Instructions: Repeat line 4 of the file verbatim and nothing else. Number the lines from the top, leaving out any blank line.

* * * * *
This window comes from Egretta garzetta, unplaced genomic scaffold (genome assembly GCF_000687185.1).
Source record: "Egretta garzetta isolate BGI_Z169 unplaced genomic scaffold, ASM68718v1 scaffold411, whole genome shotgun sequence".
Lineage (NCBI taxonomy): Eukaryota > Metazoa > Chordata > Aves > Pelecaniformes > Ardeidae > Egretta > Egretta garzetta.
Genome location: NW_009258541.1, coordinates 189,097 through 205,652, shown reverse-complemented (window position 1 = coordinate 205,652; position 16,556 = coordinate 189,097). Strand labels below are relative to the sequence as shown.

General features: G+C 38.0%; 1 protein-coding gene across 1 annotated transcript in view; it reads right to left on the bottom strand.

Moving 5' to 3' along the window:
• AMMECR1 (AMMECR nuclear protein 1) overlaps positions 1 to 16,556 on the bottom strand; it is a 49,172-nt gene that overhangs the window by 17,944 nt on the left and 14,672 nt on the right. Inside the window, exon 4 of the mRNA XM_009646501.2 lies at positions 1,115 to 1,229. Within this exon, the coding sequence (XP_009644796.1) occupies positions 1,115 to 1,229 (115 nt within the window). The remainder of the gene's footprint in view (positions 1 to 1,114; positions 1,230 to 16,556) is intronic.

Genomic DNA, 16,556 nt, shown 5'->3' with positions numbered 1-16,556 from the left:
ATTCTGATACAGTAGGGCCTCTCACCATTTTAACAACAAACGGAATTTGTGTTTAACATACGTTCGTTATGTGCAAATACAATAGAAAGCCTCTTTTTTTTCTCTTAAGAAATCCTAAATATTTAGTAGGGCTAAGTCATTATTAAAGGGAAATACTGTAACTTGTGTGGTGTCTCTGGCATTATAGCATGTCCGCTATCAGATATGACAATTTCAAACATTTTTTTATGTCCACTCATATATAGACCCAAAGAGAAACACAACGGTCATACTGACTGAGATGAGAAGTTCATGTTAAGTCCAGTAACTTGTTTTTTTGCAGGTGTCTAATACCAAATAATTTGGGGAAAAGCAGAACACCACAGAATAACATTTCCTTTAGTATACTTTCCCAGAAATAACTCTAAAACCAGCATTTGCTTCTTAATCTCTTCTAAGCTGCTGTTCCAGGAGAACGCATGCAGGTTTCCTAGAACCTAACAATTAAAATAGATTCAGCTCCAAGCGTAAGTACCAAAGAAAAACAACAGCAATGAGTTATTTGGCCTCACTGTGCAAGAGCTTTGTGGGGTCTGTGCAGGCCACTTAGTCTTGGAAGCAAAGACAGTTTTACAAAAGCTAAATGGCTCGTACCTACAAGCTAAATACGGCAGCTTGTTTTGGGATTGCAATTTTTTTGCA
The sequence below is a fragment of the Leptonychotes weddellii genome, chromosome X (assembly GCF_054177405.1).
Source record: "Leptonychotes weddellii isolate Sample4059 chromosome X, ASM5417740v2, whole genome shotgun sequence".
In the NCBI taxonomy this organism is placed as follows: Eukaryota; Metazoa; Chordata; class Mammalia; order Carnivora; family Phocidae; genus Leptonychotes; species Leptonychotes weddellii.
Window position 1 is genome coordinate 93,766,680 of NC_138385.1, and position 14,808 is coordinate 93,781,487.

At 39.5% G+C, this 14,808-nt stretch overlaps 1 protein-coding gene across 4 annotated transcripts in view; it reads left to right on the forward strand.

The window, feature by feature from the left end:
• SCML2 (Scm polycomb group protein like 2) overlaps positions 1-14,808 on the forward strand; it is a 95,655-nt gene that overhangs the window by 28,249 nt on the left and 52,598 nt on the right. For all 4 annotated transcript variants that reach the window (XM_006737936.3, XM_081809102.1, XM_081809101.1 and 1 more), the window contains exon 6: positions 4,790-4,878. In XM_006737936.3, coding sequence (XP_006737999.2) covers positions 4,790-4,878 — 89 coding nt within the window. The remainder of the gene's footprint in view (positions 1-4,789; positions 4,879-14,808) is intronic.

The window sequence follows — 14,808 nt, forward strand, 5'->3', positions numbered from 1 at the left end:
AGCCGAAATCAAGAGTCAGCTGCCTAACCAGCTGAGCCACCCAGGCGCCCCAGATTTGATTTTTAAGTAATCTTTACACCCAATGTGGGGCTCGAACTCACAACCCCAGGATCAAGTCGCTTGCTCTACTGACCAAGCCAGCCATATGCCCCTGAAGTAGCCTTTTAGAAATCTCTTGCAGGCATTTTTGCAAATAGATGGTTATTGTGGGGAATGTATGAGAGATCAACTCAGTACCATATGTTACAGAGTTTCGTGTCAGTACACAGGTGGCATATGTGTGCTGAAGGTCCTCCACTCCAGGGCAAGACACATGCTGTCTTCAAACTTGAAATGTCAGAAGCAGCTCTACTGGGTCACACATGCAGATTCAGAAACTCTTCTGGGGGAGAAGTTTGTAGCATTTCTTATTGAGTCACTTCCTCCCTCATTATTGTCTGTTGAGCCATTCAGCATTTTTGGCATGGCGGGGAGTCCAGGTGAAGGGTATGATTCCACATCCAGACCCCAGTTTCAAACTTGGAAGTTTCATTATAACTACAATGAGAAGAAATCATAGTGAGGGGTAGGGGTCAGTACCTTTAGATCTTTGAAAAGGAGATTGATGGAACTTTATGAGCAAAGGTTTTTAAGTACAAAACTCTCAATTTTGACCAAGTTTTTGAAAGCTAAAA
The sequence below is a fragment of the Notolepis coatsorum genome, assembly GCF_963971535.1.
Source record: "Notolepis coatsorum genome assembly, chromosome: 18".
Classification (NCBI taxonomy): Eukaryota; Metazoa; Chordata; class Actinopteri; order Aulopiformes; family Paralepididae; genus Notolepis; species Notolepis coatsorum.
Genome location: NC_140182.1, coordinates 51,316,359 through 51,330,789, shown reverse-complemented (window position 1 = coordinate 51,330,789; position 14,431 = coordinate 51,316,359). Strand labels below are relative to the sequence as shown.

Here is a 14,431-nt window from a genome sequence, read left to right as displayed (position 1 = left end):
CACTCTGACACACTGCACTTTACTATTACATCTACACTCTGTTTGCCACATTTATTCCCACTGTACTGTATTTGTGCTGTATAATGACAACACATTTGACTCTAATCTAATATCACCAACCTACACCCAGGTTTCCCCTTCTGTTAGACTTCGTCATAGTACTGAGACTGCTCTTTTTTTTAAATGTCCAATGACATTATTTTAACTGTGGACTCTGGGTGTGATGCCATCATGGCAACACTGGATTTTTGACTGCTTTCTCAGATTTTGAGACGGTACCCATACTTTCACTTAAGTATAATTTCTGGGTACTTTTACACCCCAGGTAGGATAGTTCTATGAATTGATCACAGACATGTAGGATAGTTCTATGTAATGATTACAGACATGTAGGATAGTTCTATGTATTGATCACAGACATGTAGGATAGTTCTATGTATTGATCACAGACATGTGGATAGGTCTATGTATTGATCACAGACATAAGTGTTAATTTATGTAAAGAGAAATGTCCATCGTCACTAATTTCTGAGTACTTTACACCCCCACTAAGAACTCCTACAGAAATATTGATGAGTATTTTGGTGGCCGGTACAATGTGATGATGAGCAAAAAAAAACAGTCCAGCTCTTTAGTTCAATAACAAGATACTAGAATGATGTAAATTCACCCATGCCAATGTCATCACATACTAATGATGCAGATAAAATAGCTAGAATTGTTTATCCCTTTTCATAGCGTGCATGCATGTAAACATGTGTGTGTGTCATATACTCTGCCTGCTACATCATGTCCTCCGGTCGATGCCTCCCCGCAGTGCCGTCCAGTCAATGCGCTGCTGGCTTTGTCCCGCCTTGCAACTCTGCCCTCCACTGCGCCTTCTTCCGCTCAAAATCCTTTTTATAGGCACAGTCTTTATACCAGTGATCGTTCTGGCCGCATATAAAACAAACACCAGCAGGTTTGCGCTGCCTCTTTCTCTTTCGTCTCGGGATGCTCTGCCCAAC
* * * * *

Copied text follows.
Genome location: NW_009258541.1, coordinates 189,097 through 205,652, shown reverse-complemented (window position 1 = coordinate 205,652; position 16,556 = coordinate 189,097). Strand labels below are relative to the sequence as shown.